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PASA Web Portal for Daphnia pulex (

PASA, acronym for Program to Assemble Spliced Alignments, is a Eukaryotic genome annotation tool that exploits spliced alignments of expressed transcript sequences to automatically model gene structures, and to maintain gene structure annotation consistent with the most recently available experimental sequence data. PASA also identifies and classifies all splicing variations supported by the transcript alignments.
See also older 2007 pasa_daphc status

Table of Contents


PASA was originally developed at The Institute for Genomic Research in 2002 as an effort to automatically improve gene structures in Arabidopsis thaliana. Since then, it has been applied to numerous Eukaryotic genome annotation projects including Rice, Aspergillus species, Plasmodium falciparum, Schistosoma mansoni, and Aedes aegypti. We have also successfully applied it to lesser extents in both Mouse and Human among others.

Functions of PASA include:

PASA is composed of a pipeline of utilities that perform the following ordered set of tasks:

System Overview

PASA runs on a UNIX/LINUX-based architecture. PASA involves components written in Perl and C++. Utilities used by PASA, including GMAP, are wrapped by Perl code. Results are stored primarily within a MySQL database, and are available for analysis using the companion suite of Web-based tools and command-line utilities. Running PASA to generate alignment assemblies requires only three inputs: a multi-fasta file for the genome, a multi-fasta file for the transcripts, and a file containing only the accessions of those entries in the transcript file that are considered full-length cDNAs. In order to compare the assemblies to existing gene structure annotations and to forcefully update those annotations based on the alignment assemblies, the user must integrate PASA into their own annotation system by implementing the available data adapters, as described in the Data Adapter section below.

Obtaining PASA

Download the latest version of the PASA software straight from Sourceforge using CVS like so:

% cvs -d co PASA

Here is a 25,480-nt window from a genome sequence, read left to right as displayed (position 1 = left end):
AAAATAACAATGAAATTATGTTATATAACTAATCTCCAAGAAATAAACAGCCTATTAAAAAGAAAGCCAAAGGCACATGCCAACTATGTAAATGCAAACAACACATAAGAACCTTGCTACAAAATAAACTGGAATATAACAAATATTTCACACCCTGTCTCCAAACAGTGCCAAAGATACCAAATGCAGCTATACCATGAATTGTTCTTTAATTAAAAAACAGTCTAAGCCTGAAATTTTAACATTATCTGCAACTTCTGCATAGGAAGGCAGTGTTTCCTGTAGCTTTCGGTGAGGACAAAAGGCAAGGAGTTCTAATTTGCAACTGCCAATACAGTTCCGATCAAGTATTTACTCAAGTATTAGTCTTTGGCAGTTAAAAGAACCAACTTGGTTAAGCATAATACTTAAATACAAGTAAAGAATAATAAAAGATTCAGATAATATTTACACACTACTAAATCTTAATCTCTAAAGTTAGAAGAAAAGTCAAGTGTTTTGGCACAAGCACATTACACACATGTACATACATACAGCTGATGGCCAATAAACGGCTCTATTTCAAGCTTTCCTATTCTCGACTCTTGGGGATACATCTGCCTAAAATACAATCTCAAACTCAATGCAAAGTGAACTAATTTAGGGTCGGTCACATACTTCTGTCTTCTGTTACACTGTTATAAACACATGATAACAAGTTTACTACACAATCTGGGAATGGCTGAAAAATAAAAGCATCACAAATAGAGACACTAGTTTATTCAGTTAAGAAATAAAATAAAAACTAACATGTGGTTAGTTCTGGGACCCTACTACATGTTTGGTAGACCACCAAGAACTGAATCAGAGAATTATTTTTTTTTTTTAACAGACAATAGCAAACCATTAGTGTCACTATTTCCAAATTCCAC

Software Installation Instructions

Prerequisite Software Components

In addition to the PASA software obtained here, you will need the following:

The utilities provided by each software package above should be available via your PATH setting.

Unravelling the PASA distribution

Move the PASA distribution to a location on your filesystem that we can call PASAHOME, such as /usr/local/bin/PASA. From henceforth, we'll refer to this location as $PASAHOME.

The PASA distribution includes the following utilities that you should build and centrally install:

Configuring the Command-line Driven PASA Pipeline

After installing each of the software tools above, all that is needed before running PASA is to configure it. The PASA configuration relies on the file: $PASAHOME/pasa_conf/conf.txt

A template configuration file is provided at
Simply copy pasa.CONFIG.template to conf.txt and set the values for your MySQL database settings.  You only need concern yourself with the following values:
PASA_ADMIN_EMAIL=(your email address)
MYSQLSERVER=(your mysql server name)
MYSQL_RO_USER=(mysql read-only username)
MYSQL_RO_PASSWORD=(mysql read-only password)
MYSQL_RW_USER=(mysql all privileges username)
MYSQL_RW_PASSWORD=(mysql all privileges password)

Setting Up the PASA Web Portal

Recursively copy the $PASAHOME area to the cgi-bin directory of your webserver. Change permissions on everything so that it is world executable (ie. % chmod -R 755 ./PASA ) Now, visit the URL for the status report page for the pasa database you created during the pasa run above.


This will provide some summary statistics and links to additional web-based utilities for navigating the results from your pasa run.

Now that you have a URL for your base PASA url, update your original configuration file at: $PASAHOME/pasa_conf/conf.txt to set the value of BASE_PASA_URL=http://yourServerName/cgi-bin/PASA/cgi-bin/

Running the Command-line Driven PASA Alignment Assembly Pipeline

Step A: cleaning the transcript sequences:

Have each of these files in the same working directory. Then, run the seqclean utility on you transcripts like so:

% seqclean  transcripts.fasta

If you have a database of vector sequences (ie. UniVec), you can screen for vector as part of the cleaning process by running the following instead:

% seqclean  transcripts.fasta -v /path/to/your/vectors.fasta

This will generate several output files including transcripts.fasta.cln and transcripts.fasta.clean Both of these can be used as inputs to PASA.

Step B: Creating an Alignment Assembly Runtime Configuration File

You need not make any other changes at this time. We'll discuss more extensive parameterization of PASA via the runtime configuration files later.